Savuti Camp, Day 5: Chobe National Park


Despite the dry and scrubby look, there is plenty of life in Chobe.

I was here in this same area seven years ago, and it looked quite different.  I remember it to be much greener and there were small lakes and water in the river bed.  I asked our camp manager Jess about that.  She said the water dried up in 2015 and there had been no water in the river bed since then.  To keep the animals in the area, water holes had been dug with pumps powered by solar.  We saw a lot of solar power usage in all the camps.

We saw plenty of wildlife on our first full day of game drives in Sevuti.


At first light we passed a hyena den.  Two of the ten pups were out of the den and we watched them for a little bit.  We also saw impala and a few water buffalo in the morning.



Early in the drive we followed two lionesses as they climbed a rocky outcrop and took up a Lion King perch to watch the surrounding area.  These two lionesses were not from any of the local prides.


lioness 1



What we didn’t see, and what I remember from before, were trees filled with baboons and vervet monkeys.  I asked Bonnie about the absence of the monkeys, and he said they left when the water dried up.  All but one hippo left as well.  We felt sad for the one hippo who stayed behind.  He lives all alone in a very small pond, and peeked at us with just his eyeballs out of the water when we stopped to visit him at his pond.

We ended the morning drive with a pride of lions, doing what they do most of the hours of the day, sleeping.  One lioness had a wound on her right side, and one cub had a blind eye.  Bonnie explained how the cub had been stung by bees in a cave when quite young.  The other cub had died from the bee stings.





Cat’s Claw:


Back in camp we sat in the main area for brunch.  The days start quite cool, but quickly heat up.  The temperatures swing from the mid 40s F to nearly 90 F.  The tent was too hot for a midday nap, but the outdoor shower was pleasant.



savuti camp tent

A snack at 3 pm gets you ready for a 3:30 afternoon drive.

On this drive we were accompanied by a couple from Belgium.  It was quite a pleasant drive as we followed the dry river bed, passing a steenbok, one of my favorite birds, the lilac breasted roller, and a large make kudu.





On the plains we saw wildebeest, the national bird the kori bustard and a black backed jackal.


We got lucky with two less than common giraffe sightings.  One giraffe was drinking, but as soon as he saw us, he righted himself from his ungainly drinking position.  As we continued we saw many more giraffe and two bulls fighting.  The fighting is called “necking”, and can last either a short five minutes, or for much longer.  We watched these two males go at it for a while, then drove off as their dispute continued.







There is a water hole frequented most evenings by elephants, and it was near this hole that we had our sundowners.  We encountered a few bull elephants in the grassy plains on the way to the water hole, and then watched the family herd as they took their turn.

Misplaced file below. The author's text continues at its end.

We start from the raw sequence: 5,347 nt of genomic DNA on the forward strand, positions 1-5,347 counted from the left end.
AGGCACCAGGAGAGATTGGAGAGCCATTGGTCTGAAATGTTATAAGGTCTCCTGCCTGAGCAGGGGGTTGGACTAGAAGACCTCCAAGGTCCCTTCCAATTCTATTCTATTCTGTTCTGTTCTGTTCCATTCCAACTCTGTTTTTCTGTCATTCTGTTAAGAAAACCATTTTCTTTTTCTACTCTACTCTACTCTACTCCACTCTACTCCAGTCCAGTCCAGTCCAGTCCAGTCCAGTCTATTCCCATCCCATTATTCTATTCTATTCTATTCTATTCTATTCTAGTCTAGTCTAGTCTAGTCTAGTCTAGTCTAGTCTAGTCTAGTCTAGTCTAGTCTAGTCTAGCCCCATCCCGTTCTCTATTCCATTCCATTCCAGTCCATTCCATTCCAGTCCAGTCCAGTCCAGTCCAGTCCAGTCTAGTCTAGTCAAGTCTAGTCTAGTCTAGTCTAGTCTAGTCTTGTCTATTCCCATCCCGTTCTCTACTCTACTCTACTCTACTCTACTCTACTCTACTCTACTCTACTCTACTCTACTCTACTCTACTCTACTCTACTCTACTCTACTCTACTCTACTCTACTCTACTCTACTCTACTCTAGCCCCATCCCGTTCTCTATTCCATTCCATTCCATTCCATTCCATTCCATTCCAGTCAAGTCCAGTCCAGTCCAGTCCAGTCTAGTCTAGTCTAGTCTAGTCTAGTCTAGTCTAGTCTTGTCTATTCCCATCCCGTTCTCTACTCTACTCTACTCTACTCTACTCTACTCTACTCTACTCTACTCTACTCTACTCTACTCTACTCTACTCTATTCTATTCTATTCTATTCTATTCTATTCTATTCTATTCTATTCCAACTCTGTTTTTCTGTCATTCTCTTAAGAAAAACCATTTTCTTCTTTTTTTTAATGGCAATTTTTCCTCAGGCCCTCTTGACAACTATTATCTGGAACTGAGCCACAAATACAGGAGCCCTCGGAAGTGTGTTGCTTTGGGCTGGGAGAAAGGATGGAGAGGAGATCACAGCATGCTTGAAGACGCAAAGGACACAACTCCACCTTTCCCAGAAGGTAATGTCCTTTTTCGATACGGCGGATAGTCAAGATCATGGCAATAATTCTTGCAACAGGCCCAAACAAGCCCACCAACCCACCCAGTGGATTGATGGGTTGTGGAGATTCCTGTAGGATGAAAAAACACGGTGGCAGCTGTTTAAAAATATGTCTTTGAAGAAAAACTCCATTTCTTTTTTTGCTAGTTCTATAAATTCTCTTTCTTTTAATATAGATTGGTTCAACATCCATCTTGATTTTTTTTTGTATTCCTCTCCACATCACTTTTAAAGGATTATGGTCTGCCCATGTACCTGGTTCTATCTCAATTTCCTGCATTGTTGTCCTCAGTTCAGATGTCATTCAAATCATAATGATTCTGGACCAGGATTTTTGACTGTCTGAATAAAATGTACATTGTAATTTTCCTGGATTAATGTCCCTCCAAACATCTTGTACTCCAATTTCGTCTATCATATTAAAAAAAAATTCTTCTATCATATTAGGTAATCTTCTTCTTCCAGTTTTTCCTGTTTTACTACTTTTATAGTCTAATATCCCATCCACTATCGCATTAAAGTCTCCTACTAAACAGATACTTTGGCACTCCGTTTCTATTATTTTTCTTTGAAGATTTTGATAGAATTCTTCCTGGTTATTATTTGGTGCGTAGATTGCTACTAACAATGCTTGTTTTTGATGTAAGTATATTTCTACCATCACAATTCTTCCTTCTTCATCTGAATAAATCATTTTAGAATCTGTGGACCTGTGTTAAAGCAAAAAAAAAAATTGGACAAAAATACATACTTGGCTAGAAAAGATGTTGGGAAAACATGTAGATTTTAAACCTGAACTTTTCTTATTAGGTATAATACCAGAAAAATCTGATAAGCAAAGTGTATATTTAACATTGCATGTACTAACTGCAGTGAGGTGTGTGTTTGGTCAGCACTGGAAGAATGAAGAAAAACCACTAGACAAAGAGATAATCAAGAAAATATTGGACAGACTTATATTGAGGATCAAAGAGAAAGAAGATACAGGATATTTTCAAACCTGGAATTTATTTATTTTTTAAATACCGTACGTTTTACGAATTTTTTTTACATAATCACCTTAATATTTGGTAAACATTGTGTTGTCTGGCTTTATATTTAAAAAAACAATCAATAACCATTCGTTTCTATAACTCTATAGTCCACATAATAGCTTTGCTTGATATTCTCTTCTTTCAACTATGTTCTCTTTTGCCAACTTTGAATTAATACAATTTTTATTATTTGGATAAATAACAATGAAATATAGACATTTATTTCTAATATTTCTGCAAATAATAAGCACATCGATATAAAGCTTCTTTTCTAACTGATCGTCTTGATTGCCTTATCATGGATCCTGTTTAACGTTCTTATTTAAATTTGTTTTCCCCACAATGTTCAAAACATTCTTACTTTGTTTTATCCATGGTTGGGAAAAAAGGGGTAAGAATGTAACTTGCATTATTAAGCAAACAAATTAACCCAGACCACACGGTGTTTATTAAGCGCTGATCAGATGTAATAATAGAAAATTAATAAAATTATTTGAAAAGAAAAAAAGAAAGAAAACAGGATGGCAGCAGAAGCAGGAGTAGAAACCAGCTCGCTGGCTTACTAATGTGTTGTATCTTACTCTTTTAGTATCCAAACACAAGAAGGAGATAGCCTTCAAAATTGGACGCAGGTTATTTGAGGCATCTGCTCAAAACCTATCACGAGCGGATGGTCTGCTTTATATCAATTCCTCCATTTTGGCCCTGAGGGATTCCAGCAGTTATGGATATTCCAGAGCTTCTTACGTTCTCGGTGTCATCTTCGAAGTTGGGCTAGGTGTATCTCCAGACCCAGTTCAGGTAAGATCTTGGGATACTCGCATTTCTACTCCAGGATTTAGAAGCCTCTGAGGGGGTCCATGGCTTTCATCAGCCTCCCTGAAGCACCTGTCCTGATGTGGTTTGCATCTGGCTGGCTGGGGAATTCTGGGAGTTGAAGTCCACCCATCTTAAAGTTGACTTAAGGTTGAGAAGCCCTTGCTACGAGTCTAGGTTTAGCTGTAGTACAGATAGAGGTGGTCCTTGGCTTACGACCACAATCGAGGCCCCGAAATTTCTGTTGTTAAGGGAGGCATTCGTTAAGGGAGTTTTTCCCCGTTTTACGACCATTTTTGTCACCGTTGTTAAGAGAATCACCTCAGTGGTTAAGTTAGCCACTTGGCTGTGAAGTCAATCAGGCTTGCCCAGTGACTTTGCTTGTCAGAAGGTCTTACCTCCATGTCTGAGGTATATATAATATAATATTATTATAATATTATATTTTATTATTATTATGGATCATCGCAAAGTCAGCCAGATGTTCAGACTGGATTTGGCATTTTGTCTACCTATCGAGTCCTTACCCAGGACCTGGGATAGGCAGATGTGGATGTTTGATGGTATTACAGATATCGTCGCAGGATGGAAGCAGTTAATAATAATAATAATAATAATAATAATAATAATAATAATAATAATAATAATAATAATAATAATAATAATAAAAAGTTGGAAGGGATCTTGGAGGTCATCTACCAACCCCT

It was a fast paced drive back to the main gate of the park to be exiting by 6:30 PM, but we made it.  The sand is quite deep on many of the driving tracks and four wheel drive is a must.

The dinners at Sevuti Camp are announced with an acappella song sung by Jess and the waiters.  The food was very good, all vegetables were fresh and tasty.

Every night we slept in Kadizora Camp we heard hippos.  All night at Sevuti night, every night, we heard lions.  At times they sounded so close as to be in camp.

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5 Responses to Savuti Camp, Day 5: Chobe National Park

  1. augie's says:

    Good thing the camps are pumping water for the wildlife.

  2. Marie says:

    Sad about the water disappearing. I want to go to Botswana in the next couple of years. I hope the trend doesn’t continue in other areas. Lovely photos.

    • volovecto says:

      Thank you Marie. They told me that the few years the river bed had water and the marshes had ponds were rare. I happened to be there in 2011 when they had a few wet years. Botswana is very smart about tourism. They outlawed all trophy hunting 15 years ago and know that it is the wildlife that brings in the tourism. They have an anti poaching stance of “shoot to kill on sight” and we saw anti poaching teams near Kasane. They will keep the water holes full of water as long as possible, I don’t see that going away. The lodges and camps depend on the wildlife to bring in tourism and Botswana depends on tourism.

  3. Augie & Teresa Favazza says:

    Good Blog with fantastic pics!
    We felt like we were right there with

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